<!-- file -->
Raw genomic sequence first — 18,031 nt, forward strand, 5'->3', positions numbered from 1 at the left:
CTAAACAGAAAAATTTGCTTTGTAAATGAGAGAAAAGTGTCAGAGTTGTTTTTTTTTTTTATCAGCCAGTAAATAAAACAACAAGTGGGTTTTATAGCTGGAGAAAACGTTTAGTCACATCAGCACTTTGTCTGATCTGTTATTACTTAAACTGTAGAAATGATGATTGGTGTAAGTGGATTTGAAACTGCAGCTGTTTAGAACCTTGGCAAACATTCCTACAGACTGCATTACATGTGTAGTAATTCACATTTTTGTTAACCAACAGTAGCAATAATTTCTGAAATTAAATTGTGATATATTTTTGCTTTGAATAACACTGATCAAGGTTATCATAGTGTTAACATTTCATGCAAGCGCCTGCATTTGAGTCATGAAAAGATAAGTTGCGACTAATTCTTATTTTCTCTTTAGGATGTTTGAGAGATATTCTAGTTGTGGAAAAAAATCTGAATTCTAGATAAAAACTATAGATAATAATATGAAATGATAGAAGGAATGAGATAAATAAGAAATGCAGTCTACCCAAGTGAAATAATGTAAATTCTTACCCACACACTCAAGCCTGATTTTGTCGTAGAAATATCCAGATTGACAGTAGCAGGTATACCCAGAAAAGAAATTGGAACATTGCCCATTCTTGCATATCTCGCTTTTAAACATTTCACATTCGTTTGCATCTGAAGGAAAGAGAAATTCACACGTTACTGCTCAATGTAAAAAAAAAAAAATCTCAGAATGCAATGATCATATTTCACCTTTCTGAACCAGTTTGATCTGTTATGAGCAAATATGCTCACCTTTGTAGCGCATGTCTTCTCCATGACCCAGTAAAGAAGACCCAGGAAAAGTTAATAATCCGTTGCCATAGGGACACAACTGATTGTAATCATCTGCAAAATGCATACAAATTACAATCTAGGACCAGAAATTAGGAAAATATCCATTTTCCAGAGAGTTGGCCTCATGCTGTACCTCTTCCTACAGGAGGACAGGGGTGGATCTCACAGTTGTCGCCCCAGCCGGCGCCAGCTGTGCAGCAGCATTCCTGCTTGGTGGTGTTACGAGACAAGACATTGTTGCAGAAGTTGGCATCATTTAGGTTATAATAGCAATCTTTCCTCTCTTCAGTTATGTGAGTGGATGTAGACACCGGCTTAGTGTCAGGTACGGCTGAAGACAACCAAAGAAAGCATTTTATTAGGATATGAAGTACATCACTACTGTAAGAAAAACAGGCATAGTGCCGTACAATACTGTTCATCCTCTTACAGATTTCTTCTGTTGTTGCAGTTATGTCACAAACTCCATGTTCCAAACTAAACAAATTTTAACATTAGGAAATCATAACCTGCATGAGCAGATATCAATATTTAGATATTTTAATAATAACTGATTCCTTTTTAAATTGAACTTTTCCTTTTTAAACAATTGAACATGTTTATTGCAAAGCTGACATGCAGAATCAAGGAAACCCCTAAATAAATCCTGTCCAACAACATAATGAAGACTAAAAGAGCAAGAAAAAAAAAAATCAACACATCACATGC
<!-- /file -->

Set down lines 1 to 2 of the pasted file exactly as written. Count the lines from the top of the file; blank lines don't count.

Raw genomic sequence first — 18,031 nt, forward strand, 5'->3', positions numbered from 1 at the left:
CTAAACAGAAAAATTTGCTTTGTAAATGAGAGAAAAGTGTCAGAGTTGTTTTTTTTTTTTATCAGCCAGTAAATAAAACAACAAGTGGGTTTTATAGCTGGAGAAAACGTTTAGTCACATCAGCACTTTGTCTGATCTGTTATTACTTAAACTGTAGAAATGATGATTGGTGTAAGTGGATTTGAAACTGCAGCTGTTTAGAACCTTGGCAAACATTCCTACAGACTGCATTACATGTGTAGTAATTCACATTTTTGTTAACCAACAGTAGCAATAATTTCTGAAATTAAATTGTGATATATTTTTGCTTTGAATAACACTGATCAAGGTTATCATAGTGTTAACATTTCATGCAAGCGCCTGCATTTGAGTCATGAAAAGATAAGTTGCGACTAATTCTTATTTTCTCTTTAGGATGTTTGAGAGATATTCTAGTTGTGGAAAAAAATCTGAATTCTAGATAAAAACTATAGATAATAATATGAAATGATAGAAGGAATGAGATAAATAAGAAATGCAGTCTACCCAAGTGAAATAATGTAAATTCTTACCCACACACTCAAGCCTGATTTTGTCGTAGAAATATCCAGATTGACAGTAGCAGGTATACCCAGAAAAGAAATTGGAACATTGCCCATTCTTGCATATCTCGCTTTTAAACATTTCACATTCGTTTGCATCTGAAGGAAAGAGAAATTCACACGTTACTGCTCAATGTAAAAAAAAAAAAATCTCAGAATGCAATGATCATATTTCACCTTTCTGAACCAGTTTGATCTGTTATGAGCAAATATGCTCACCTTTGTAGCGCATGTCTTCTCCATGACCCAGTAAAGAAGACCCAGGAAAAGTTAATAATCCGTTGCCATAGGGACACAACTGATTGTAATCATCTGCAAAATGCATACAAATTACAATCTAGGACCAGAAATTAGGAAAATATCCATTTTCCAGAGAGTTGGCCTCATGCTGTACCTCTTCCTACAGGAGGACAGGGGTGGATCTCACAGTTGTCGCCCCAGCCGGCGCCAGCTGTGCAGCAGCATTCCTGCTTGGTGGTGTTACGAGACAAGACATTGTTGCAGAAGTTGGCATCATTTAGGTTATAATAGCAATCTTTCCTCTCTTCAGTTATGTGAGTGGATGTAGACACCGGCTTAGTGTCAGGTACGGCTGAAGACAACCAAAGAAAGCATTTTATTAGGATATGAAGTACATCACTACTGTAAGAAAAACAGGCATAGTGCCGTACAATACTGTTCATCCTCTTACAGATTTCTTCTGTTGTTGCAGTTATGTCACAAACTCCATGTTCCAAACTAAACAAATTTTAACATTAGGAAATCATAACCTGCATGAGCAGATATCAATATTTAGATATTTTAATAATAACTGATTCCTTTTTAAATTGAACTTTTCCTTTTTAAACAATTGAACATGTTTATTGCAAAGCTGACATGCAGAATCAAGGAAACCCCTAAATAAATCCTGTCCAACAACATAATGAAGACTAAAAGAGCAAGAAAAAAAAAAATCAACACATCACATGC